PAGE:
When Buying Land
Whether you plan to build your dream home or want to buy land as an investment, it is different from buying property with a structure already on it. There can be issues related to zoning, water rights and septic systems to think about.
If buying land as an investment, you need to look at it as something long-term. It is not a quick flip investment and should be held for at least 10 to 20 years, as its value will not go up quickly.
If you are not going to build a home right away on a piece of land, you will have to pay all cash or from 30 to 50% cash upfront and have almost perfect credit. But if building right away, you can borrow mortgage money on a construction to permanent loan. With a construction loan, the bank releases funds as construction stages are completed and inspected. When finished, the loan becomes a mortgage.
If land is not on a municipal sewer system, then a septic tank will probably be needed. A percolation or perc test will be used to test how absorbable the soil is to liquid that comes out of the septic tank.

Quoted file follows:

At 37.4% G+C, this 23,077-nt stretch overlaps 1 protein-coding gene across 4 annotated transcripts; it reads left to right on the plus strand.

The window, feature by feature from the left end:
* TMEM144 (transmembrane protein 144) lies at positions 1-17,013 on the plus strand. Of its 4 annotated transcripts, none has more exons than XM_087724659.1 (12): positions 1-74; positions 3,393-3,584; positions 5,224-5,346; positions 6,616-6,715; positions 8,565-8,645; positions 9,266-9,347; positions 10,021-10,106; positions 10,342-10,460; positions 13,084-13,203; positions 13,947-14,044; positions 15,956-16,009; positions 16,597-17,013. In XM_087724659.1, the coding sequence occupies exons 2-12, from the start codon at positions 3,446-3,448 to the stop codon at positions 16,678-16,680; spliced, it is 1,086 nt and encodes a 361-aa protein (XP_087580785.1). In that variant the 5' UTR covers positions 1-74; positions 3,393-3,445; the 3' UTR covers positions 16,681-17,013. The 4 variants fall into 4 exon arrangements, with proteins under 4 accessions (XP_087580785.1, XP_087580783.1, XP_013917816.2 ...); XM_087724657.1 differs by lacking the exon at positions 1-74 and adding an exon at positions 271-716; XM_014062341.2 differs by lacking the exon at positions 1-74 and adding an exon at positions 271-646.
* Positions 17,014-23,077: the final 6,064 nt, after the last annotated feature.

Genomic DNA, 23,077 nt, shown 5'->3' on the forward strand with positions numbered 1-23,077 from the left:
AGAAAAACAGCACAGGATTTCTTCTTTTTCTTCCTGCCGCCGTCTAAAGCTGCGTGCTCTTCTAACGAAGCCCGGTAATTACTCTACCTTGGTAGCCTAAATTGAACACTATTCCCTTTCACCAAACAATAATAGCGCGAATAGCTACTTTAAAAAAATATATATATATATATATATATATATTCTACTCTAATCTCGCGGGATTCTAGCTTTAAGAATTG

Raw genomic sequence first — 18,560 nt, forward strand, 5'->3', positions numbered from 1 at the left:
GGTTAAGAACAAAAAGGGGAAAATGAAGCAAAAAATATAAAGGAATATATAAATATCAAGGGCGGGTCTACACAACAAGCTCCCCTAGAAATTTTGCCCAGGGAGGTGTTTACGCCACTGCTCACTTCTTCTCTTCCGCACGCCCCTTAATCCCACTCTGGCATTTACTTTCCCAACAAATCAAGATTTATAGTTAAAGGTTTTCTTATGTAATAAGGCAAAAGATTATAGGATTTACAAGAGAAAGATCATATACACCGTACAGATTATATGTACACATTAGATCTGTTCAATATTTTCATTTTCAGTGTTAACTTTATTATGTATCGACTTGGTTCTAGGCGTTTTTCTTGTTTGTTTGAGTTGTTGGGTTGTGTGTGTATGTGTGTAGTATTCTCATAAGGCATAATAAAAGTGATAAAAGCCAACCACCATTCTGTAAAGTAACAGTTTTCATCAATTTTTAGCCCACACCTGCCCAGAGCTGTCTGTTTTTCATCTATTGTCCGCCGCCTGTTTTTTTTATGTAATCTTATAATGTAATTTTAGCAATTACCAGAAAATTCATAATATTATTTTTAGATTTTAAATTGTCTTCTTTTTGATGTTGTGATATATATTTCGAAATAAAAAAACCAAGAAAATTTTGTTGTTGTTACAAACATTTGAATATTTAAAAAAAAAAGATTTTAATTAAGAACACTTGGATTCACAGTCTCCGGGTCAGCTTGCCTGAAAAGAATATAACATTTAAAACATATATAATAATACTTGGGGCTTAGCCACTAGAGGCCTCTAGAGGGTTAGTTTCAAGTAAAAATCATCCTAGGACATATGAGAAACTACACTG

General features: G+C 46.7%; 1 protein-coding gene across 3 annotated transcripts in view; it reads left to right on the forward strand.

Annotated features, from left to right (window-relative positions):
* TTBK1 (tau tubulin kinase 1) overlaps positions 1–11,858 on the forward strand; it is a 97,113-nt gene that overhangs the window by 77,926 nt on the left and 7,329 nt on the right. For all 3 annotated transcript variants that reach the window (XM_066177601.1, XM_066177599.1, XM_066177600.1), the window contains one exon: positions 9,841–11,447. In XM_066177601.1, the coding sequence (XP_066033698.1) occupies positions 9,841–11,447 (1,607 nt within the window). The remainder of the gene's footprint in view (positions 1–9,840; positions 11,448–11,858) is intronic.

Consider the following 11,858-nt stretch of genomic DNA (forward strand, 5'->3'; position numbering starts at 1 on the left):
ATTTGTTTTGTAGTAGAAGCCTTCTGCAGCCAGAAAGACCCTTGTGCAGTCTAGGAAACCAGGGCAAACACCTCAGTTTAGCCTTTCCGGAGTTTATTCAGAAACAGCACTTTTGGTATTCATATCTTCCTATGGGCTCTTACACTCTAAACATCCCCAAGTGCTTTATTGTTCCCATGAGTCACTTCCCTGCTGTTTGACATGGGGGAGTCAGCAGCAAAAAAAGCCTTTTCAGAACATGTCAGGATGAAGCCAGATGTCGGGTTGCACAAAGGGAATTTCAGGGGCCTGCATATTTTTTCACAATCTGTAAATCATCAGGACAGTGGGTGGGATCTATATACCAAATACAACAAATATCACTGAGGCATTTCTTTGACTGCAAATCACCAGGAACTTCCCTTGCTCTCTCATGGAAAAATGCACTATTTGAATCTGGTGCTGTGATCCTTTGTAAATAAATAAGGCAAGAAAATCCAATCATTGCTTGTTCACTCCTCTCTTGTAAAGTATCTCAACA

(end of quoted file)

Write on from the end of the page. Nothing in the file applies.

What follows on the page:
Deed restrictions also need to be reviewed to determine any restrictions on building styles or dwelling square footage.
Land may be zoned for commercial or residential use. You must determine if the land is zoned for additional structures like detached garages or sheds, or the minimum structure size you can build.
Always check for easements on the property, which would let another person or entity have the legal right to another person’s property for specific reasons.
If there is no city sewer system, you may have to dig a well for water at a cost of $10,000 or more. If in a rural area, lakes may need to be added so firefighters have access to a water supply.
Buying land can seem like a great opportunity, but a lot of research goes into it and it is not easy. Be sure to use due diligence and consult with experts, specialists and a good realtor to make sure you are following all applicable real estate laws and local zoning guidelines.